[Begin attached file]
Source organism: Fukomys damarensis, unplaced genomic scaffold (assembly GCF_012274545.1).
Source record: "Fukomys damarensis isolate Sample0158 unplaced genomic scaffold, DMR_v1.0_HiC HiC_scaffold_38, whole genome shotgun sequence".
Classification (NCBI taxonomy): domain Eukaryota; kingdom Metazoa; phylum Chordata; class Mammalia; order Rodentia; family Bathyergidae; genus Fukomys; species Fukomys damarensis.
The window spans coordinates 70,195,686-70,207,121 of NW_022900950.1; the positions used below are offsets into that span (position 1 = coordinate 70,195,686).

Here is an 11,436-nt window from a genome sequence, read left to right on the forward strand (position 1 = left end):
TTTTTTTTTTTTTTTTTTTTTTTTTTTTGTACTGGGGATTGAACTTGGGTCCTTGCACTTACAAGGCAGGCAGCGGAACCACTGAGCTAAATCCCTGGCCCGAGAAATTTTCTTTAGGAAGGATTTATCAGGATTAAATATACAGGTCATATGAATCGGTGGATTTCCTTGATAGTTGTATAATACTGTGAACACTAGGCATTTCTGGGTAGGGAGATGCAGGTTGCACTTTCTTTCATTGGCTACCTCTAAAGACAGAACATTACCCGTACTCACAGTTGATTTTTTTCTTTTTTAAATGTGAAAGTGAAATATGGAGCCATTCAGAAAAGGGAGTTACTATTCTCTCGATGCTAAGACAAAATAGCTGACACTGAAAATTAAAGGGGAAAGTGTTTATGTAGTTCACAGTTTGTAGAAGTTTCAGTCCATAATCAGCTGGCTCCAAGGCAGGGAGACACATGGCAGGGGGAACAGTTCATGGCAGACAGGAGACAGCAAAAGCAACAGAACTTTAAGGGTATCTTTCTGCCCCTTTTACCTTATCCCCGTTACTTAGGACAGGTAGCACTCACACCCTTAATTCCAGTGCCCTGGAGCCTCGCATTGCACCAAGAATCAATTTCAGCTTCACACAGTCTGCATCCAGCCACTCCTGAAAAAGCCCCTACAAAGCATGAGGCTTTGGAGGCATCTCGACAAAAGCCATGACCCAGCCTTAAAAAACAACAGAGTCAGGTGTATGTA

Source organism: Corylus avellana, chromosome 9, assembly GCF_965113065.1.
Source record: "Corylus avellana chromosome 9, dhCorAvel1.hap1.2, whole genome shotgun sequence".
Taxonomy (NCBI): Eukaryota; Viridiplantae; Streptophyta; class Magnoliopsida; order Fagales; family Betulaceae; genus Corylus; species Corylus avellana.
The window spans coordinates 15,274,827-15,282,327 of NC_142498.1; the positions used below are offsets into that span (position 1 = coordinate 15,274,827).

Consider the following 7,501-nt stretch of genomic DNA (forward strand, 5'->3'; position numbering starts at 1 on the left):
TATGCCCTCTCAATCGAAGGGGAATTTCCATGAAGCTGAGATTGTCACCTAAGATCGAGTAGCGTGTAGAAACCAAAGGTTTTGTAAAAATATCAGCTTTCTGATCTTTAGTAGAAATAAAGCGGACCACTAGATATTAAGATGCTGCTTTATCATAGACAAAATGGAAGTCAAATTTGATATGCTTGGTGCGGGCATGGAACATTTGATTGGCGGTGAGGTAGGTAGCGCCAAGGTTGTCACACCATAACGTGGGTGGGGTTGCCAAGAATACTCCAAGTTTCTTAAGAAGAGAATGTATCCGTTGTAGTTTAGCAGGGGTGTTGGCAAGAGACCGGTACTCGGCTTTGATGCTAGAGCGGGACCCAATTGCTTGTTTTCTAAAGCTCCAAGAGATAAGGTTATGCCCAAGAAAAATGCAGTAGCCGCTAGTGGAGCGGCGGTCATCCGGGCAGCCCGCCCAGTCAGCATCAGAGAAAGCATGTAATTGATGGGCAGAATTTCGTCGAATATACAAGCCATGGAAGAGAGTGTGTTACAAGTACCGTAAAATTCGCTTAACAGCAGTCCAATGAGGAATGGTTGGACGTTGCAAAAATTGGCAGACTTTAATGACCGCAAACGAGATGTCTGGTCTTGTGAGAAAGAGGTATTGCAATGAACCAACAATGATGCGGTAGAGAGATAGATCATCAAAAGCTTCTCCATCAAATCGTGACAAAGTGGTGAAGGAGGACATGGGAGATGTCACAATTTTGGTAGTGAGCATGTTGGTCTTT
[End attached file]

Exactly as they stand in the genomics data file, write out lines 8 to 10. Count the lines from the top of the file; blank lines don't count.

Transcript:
Source record: "Corylus avellana chromosome 9, dhCorAvel1.hap1.2, whole genome shotgun sequence".
Taxonomy (NCBI): Eukaryota; Viridiplantae; Streptophyta; class Magnoliopsida; order Fagales; family Betulaceae; genus Corylus; species Corylus avellana.
The window spans coordinates 15,274,827-15,282,327 of NC_142498.1; the positions used below are offsets into that span (position 1 = coordinate 15,274,827).